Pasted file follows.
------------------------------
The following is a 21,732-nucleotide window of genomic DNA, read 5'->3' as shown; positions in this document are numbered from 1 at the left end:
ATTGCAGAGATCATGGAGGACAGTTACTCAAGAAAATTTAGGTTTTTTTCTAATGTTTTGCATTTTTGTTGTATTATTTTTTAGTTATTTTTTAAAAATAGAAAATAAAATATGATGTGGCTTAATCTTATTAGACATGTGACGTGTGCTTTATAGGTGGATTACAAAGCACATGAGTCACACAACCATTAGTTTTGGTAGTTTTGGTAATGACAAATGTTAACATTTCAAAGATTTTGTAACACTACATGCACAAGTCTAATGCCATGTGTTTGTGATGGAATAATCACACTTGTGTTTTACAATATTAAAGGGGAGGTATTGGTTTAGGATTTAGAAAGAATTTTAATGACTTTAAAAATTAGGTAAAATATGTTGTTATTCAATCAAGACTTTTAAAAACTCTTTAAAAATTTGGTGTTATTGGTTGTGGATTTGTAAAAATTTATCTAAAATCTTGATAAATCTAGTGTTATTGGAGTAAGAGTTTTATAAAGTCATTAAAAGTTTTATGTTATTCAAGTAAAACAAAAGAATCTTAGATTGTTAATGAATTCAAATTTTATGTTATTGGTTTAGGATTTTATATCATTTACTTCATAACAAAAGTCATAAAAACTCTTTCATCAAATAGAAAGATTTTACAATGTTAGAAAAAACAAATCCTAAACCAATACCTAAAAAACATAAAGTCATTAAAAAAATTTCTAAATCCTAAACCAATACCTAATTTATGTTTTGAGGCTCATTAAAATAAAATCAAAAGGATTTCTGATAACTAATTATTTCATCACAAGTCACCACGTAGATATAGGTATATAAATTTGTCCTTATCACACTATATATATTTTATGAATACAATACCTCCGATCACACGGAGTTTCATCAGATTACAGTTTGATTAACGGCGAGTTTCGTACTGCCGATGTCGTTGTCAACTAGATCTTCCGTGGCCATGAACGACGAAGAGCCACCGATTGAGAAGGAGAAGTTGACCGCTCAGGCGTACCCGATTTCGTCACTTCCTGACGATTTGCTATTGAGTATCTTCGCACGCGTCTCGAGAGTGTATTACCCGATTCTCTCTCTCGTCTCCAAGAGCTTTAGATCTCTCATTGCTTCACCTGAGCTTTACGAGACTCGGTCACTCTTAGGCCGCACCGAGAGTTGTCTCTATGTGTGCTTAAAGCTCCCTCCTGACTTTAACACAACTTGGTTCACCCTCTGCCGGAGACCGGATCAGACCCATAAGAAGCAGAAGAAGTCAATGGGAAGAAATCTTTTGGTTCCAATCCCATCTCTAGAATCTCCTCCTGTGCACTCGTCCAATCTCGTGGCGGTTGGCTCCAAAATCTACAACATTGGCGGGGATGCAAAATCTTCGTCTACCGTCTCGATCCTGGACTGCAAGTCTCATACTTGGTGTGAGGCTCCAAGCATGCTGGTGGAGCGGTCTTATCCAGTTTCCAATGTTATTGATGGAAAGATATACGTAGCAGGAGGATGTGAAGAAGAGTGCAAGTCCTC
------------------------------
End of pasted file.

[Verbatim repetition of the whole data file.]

The following is a 21,732-nucleotide window of genomic DNA, read 5'->3' as shown; positions in this document are numbered from 1 at the left end:
ATTGCAGAGATCATGGAGGACAGTTACTCAAGAAAATTTAGGTTTTTTTCTAATGTTTTGCATTTTTGTTGTATTATTTTTTAGTTATTTTTTAAAAATAGAAAATAAAATATGATGTGGCTTAATCTTATTAGACATGTGACGTGTGCTTTATAGGTGGATTACAAAGCACATGAGTCACACAACCATTAGTTTTGGTAGTTTTGGTAATGACAAATGTTAACATTTCAAAGATTTTGTAACACTACATGCACAAGTCTAATGCCATGTGTTTGTGATGGAATAATCACACTTGTGTTTTACAATATTAAAGGGGAGGTATTGGTTTAGGATTTAGAAAGAATTTTAATGACTTTAAAAATTAGGTAAAATATGTTGTTATTCAATCAAGACTTTTAAAAACTCTTTAAAAATTTGGTGTTATTGGTTGTGGATTTGTAAAAATTTATCTAAAATCTTGATAAATCTAGTGTTATTGGAGTAAGAGTTTTATAAAGTCATTAAAAGTTTTATGTTATTCAAGTAAAACAAAAGAATCTTAGATTGTTAATGAATTCAAATTTTATGTTATTGGTTTAGGATTTTATATCATTTACTTCATAACAAAAGTCATAAAAACTCTTTCATCAAATAGAAAGATTTTACAATGTTAGAAAAAACAAATCCTAAACCAATACCTAAAAAACATAAAGTCATTAAAAAAATTTCTAAATCCTAAACCAATACCTAATTTATGTTTTGAGGCTCATTAAAATAAAATCAAAAGGATTTCTGATAACTAATTATTTCATCACAAGTCACCACGTAGATATAGGTATATAAATTTGTCCTTATCACACTATATATATTTTATGAATACAATACCTCCGATCACACGGAGTTTCATCAGATTACAGTTTGATTAACGGCGAGTTTCGTACTGCCGATGTCGTTGTCAACTAGATCTTCCGTGGCCATGAACGACGAAGAGCCACCGATTGAGAAGGAGAAGTTGACCGCTCAGGCGTACCCGATTTCGTCACTTCCTGACGATTTGCTATTGAGTATCTTCGCACGCGTCTCGAGAGTGTATTACCCGATTCTCTCTCTCGTCTCCAAGAGCTTTAGATCTCTCATTGCTTCACCTGAGCTTTACGAGACTCGGTCACTCTTAGGCCGCACCGAGAGTTGTCTCTATGTGTGCTTAAAGCTCCCTCCTGACTTTAACACAACTTGGTTCACCCTCTGCCGGAGACCGGATCAGACCCATAAGAAGCAGAAGAAGTCAATGGGAAGAAATCTTTTGGTTCCAATCCCATCTCTAGAATCTCCTCCTGTGCACTCGTCCAATCTCGTGGCGGTTGGCTCCAAAATCTACAACATTGGCGGGGATGCAAAATCTTCGTCTACCGTCTCGATCCTGGACTGCAAGTCTCATACTTGGTGTGAGGCTCCAAGCATGCTGGTGGAGCGGTCTTATCCAGTTTCCAATGTTATTGATGGAAAGATATACGTAGCAGGAGGATGTGAAGAAGAGTGCAAGTCCTC